Junk Bonds

Junk bonds are bonds that have a low credit rating and high yields. The risk with junk bonds is that many novice investors think of bonds as “safe,” even when they aren’t. A Treasury Bond is safe, it’s backed by the United States Government. A bond from company XYZ is only as safe as company XYZ’s ability to pay the bond, which is reflected in the offering’s credit rating.

I put junk bonds on the list because it’s an alternative to savings accounts, offers a higher yield, but also because I wanted to add a little word of warning on bonds – these are often tied very closely to the performance of the company. So it’s a bond whose price moves a lot more than your typical bond, thus acting like a stock. If a company is doing well, the bond price will go up and people will pay a premium. If the company is doing poorly, the bond price will go down as people look to exit. Treasury Bonds have very little fluctuation in their price, junk bonds will have a lot more.

Those three alternatives are just a sampling of what’s out there right now if you want to squeeze a few more percentage points out of your savings. They run the spectrum of safe (reward checking) to not safe at all (stocks and bonds), but it should give you an idea of what you might want to research next if your savings need a better home. Just remember one thing, you won’t lose money in a savings account. 🙂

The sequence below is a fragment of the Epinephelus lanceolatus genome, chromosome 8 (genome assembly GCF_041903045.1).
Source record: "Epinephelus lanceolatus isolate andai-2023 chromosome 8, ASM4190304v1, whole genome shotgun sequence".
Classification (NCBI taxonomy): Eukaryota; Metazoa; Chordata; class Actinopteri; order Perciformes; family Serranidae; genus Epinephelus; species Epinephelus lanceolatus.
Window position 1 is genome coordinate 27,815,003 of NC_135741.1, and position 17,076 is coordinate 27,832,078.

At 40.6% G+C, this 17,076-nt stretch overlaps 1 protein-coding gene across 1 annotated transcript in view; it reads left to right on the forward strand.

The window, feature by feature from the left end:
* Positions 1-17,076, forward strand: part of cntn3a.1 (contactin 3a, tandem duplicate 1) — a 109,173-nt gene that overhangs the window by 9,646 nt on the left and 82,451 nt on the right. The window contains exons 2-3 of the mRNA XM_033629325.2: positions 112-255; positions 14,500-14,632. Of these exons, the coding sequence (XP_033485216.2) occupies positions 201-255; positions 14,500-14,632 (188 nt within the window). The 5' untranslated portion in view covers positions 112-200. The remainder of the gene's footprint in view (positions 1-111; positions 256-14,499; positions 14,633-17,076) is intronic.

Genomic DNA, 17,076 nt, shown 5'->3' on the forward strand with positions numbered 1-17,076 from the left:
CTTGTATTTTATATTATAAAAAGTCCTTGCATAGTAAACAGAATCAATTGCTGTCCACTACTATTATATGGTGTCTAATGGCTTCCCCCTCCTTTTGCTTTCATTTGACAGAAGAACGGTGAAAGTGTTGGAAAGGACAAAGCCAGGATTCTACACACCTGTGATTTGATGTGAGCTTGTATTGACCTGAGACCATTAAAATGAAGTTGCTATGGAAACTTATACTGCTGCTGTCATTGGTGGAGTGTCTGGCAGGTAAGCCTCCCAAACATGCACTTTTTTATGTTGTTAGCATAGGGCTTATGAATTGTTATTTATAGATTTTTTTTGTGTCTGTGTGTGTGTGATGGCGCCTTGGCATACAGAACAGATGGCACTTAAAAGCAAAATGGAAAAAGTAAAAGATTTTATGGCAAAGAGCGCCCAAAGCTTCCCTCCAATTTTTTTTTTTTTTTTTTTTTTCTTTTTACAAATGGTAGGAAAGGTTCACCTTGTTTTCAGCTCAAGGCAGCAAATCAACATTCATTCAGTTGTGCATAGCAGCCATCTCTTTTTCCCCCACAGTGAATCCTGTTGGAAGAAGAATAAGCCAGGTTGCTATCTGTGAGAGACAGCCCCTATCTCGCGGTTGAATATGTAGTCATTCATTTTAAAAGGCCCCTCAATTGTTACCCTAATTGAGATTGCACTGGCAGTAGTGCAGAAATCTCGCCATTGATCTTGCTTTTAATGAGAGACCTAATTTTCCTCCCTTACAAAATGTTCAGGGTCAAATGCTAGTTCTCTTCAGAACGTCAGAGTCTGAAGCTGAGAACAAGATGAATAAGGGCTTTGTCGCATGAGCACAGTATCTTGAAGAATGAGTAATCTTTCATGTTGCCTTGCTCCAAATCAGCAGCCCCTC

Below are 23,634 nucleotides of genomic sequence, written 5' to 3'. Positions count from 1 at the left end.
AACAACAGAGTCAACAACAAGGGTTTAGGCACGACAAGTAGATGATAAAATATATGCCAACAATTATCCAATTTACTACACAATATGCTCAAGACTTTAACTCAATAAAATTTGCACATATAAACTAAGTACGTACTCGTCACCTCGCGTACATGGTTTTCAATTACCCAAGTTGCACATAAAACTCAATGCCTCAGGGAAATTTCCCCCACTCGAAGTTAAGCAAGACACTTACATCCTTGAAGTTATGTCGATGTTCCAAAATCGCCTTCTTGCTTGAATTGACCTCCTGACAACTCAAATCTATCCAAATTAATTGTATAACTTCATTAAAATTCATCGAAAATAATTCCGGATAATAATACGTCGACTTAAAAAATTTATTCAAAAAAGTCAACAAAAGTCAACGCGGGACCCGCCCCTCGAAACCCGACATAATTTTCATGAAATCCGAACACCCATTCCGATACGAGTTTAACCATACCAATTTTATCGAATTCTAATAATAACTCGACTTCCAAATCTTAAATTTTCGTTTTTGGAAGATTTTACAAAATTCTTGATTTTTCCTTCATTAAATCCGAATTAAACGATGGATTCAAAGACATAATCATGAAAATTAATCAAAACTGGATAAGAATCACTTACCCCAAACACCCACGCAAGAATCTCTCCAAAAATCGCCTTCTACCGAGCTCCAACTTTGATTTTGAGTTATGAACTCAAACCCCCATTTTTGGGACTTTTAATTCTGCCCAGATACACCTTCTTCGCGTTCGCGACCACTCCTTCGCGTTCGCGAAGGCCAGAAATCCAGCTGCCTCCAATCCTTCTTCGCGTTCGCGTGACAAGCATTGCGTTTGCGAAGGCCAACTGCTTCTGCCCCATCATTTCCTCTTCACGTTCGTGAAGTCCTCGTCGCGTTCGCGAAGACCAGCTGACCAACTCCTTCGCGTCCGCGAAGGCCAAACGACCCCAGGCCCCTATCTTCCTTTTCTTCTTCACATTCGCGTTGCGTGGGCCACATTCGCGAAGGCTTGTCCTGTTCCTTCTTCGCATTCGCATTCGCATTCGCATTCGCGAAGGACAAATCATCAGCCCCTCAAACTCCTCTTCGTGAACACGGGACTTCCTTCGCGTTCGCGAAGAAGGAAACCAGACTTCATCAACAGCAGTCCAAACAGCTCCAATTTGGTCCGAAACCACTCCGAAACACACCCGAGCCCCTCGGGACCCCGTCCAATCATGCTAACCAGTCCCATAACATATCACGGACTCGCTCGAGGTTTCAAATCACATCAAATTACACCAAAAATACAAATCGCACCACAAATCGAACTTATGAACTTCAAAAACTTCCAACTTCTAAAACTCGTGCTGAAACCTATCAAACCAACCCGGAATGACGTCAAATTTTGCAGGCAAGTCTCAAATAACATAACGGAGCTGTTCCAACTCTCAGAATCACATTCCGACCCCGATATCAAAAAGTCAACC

(Photo: amagill)

{ 32 comments, please add your thoughts now! }

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32 Responses to “High Interest Alternatives to Savings Accounts”

  1. DIY Investor says:

    As you point out it is difficult to find yield without taking on additional risk. A lot of people have gotten in trouble because they didn’t understand the risks.
    Some more alternatives are presented in this recent post:
    I put in exchange traded funds so that at least if people go into a particular investment type they are paying low fees and are well diversified. As always stay away from stocks and longer term bond funds if you need the money within 5 years. It doesn’t make sense to chase yield with your house down payment money.
    Also worth considering for those who can take the risk is LQD a shorter-term corporate bond exchange traded fund that is yielding 5.44%. The shorter term is important because it protects against rates going higher – which they eventually will.
    As always consult an advisor if you’re not sure of what you are doing in investments.

  2. cdiver says:

    A Reward Checking account still makes the most sense to me for now. There are plenty out there that are paying over 3%.